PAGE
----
Field of Science

The Boys of Summer Wear Titanium

A recent article (first published in the NY Times) notes the popularity of titanium coated necklaces with baseball players. Why? Supposedly it helps them have more energy. The necklaces are made by Phiten, and according to one of their sales representatives:

Everybody has electricity running through their bodies," said Scott McDonald, a Seattle-based sales and marketing representative for Phiten. "This product stabilizes that flow of electricity if you're stressed or tired."

Phiten says their process produces an " aqueous solution of titanium that is considered insoluble in water."

I think what they mean is that titanium metal is not terribly soluble in water (indeed true), their process "carbonizes it" (so now it's no longer the metal and it's conductivity, if you believe that is what is 'stablizing the flow of electricity', changes). If you want to wear non-metallic titanium, try sunblock containing titanium dioxide. It's cheaper, both blocks and scatters UV radiation, and the lotion base will improve dry skin!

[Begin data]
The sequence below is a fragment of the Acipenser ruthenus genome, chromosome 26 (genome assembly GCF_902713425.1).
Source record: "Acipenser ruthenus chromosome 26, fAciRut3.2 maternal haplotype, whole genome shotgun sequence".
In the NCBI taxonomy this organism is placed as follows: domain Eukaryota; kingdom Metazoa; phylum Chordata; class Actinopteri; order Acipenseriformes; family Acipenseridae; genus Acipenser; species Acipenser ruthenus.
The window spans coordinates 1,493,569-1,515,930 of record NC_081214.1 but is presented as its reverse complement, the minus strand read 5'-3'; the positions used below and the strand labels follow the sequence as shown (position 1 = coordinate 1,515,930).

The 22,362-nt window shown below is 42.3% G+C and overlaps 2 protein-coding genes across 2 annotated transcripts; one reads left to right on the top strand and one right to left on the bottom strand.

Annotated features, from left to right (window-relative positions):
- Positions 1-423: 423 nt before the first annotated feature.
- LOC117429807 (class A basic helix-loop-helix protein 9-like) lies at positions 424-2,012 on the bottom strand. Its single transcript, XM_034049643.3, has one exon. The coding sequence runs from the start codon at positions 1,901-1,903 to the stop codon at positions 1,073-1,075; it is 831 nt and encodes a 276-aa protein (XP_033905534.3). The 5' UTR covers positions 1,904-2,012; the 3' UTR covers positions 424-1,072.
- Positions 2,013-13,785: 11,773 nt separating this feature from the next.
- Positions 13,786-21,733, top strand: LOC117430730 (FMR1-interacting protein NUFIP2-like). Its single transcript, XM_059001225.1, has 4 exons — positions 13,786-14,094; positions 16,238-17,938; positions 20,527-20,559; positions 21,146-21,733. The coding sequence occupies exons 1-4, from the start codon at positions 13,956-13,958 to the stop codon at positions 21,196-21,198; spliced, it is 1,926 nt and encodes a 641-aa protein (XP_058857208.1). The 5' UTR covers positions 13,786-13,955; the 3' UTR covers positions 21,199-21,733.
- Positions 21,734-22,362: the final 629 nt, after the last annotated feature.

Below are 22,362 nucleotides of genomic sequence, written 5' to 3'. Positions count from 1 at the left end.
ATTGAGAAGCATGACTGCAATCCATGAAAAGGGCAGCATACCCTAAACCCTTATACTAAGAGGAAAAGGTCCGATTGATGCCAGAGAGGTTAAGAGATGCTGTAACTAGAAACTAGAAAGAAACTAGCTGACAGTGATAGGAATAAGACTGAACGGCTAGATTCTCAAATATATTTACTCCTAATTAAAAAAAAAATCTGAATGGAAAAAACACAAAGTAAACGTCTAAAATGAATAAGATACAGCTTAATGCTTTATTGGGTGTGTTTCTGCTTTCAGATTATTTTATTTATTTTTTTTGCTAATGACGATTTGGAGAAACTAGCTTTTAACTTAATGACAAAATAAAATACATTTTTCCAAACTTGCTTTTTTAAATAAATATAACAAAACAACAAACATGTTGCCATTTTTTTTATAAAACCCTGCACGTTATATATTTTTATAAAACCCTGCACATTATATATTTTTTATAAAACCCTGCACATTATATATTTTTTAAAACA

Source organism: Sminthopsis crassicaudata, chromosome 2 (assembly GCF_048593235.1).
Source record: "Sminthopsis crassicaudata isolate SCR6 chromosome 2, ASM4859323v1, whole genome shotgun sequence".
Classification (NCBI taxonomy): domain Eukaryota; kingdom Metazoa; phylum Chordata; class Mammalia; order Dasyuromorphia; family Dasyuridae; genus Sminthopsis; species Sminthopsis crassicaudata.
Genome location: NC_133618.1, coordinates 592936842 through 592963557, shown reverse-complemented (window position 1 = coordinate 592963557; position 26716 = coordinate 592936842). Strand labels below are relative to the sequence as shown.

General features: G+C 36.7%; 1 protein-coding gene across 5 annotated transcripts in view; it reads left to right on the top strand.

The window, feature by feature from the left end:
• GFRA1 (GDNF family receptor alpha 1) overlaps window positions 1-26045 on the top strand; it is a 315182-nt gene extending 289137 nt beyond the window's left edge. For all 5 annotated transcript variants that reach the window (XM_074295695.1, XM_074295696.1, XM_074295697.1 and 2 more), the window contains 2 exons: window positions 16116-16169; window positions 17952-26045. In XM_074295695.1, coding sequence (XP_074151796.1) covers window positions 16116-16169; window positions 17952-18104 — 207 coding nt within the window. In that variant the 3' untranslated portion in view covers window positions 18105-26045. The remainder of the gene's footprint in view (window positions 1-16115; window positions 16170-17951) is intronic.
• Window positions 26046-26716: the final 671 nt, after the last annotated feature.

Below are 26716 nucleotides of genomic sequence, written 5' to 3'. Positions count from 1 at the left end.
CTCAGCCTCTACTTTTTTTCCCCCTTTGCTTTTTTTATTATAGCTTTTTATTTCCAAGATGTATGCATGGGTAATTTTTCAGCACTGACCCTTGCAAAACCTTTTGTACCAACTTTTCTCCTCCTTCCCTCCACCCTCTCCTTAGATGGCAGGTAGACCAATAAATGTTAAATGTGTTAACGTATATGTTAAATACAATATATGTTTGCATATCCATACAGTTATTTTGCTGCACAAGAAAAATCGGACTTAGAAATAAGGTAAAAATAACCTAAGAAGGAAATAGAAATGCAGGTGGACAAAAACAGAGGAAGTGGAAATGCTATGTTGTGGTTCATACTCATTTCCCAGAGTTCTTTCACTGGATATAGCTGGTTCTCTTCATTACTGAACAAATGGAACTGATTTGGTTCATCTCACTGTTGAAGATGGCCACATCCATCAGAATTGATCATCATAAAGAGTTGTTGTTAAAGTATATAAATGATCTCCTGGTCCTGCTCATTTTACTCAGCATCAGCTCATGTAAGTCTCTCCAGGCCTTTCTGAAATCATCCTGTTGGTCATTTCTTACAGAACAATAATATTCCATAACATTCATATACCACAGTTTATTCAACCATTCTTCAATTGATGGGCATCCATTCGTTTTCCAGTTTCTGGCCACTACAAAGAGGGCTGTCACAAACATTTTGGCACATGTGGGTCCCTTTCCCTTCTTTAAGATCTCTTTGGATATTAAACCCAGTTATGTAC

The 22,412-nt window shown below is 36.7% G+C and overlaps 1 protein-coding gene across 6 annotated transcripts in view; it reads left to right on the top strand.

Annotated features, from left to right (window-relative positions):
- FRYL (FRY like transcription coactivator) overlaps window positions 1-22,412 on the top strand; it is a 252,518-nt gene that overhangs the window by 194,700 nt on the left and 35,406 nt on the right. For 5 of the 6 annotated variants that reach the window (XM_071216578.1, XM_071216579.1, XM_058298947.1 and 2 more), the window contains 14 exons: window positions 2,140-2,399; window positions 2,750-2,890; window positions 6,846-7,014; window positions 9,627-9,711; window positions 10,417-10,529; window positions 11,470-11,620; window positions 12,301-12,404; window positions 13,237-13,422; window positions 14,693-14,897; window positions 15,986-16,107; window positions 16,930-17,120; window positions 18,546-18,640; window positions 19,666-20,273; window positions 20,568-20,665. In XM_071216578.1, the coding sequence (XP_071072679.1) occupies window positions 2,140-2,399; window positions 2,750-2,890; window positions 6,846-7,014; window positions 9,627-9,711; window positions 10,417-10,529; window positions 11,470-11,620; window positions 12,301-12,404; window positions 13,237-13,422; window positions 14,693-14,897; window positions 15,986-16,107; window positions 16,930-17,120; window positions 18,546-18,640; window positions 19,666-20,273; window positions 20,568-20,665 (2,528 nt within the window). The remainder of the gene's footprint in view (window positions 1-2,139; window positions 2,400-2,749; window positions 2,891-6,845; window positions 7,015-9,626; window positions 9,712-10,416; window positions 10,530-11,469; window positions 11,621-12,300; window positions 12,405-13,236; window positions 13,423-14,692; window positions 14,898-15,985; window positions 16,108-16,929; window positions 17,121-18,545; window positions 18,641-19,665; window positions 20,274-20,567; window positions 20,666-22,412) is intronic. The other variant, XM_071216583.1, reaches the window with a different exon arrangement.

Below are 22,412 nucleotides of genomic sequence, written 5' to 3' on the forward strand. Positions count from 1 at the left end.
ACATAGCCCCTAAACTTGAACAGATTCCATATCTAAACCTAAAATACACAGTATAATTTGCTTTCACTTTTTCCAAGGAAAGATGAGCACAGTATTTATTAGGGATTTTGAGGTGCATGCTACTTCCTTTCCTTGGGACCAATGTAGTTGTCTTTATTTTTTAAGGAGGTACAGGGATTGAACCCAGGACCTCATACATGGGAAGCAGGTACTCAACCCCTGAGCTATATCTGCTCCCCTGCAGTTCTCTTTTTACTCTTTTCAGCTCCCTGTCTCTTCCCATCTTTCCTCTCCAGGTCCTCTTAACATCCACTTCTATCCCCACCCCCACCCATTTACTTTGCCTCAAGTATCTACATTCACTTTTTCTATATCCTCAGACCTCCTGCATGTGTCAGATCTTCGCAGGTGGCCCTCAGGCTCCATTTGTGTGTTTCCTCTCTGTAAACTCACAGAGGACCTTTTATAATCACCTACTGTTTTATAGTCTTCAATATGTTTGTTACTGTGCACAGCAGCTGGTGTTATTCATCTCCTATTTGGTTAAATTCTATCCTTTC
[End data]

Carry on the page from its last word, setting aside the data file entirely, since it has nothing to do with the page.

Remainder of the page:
The only flow this product is helping is the cash flow of the company selling it!


  1. As a pale chemist with a spotty complexion, I appreciate the micronized titanium dioxide sunscreens, though every so often I wonder about how much singlet oxygen might be being transiently generated at the tip of my nose, etc. and what the long-term effects might be (though then I usually think about the other junk in the sunscreen that could be oxidized and worry about what spots I've missed instead).

  2. We all have titanium dioxide in our bodies most of the time, at least in our gastrointestinal tract, because TiO2 is a food color approved by the FDA. But you may not always find it listed in the ingredient lists, because it is exempt from the mandatory declaration of such ingredients (long story).

  3. I still think that it's not really safe skin care for dry skin...


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